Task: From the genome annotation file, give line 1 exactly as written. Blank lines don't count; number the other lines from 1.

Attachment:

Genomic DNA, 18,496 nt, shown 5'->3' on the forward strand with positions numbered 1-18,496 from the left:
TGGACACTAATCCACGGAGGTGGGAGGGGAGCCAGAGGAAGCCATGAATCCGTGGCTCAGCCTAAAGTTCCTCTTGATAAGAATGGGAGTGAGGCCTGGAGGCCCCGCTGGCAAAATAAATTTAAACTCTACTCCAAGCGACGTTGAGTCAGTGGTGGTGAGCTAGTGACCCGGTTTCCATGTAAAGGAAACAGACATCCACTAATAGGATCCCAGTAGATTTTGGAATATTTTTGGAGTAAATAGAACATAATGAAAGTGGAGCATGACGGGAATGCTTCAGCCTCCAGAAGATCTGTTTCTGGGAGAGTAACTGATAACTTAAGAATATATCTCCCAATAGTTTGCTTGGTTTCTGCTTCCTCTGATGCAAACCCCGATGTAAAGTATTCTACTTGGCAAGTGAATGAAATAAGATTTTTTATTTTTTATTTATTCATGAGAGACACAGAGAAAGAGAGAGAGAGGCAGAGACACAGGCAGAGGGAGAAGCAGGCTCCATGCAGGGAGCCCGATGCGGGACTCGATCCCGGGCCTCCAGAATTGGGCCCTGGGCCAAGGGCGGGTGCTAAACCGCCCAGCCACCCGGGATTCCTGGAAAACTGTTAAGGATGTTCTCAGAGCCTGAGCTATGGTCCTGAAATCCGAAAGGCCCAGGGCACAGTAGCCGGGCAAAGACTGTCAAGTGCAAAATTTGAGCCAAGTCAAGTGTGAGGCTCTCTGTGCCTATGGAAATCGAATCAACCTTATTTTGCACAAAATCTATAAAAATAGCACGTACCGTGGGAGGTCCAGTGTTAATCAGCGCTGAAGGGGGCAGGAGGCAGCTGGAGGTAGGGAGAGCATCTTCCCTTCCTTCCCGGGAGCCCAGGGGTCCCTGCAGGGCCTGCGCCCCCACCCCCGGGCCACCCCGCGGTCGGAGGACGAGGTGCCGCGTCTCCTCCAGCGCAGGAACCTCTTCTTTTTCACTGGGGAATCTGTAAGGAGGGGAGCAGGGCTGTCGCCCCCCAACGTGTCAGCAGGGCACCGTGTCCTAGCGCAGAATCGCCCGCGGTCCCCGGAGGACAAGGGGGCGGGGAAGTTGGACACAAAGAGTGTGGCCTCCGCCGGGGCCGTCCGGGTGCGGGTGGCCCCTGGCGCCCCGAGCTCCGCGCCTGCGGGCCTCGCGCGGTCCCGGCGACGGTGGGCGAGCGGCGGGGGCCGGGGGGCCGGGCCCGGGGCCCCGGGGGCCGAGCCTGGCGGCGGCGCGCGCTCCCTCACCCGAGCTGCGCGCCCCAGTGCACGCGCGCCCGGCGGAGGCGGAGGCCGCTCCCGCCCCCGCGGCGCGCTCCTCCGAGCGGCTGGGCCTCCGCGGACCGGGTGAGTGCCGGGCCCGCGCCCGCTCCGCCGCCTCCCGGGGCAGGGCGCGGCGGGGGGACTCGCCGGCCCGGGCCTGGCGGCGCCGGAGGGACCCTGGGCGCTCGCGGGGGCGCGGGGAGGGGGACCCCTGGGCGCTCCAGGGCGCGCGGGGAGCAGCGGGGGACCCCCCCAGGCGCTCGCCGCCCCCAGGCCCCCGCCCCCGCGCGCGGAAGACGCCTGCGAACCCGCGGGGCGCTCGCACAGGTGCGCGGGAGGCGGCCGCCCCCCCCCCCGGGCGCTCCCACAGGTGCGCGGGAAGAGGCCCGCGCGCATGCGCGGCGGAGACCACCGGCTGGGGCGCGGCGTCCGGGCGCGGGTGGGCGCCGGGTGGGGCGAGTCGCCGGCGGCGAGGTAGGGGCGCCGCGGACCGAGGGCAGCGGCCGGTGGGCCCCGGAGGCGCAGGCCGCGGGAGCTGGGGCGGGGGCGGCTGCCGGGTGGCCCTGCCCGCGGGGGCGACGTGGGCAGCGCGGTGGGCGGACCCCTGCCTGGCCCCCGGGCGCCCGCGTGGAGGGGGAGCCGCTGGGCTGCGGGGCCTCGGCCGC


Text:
Genomic DNA, 18,496 nt, shown 5'->3' on the forward strand with positions numbered 1-18,496 from the left: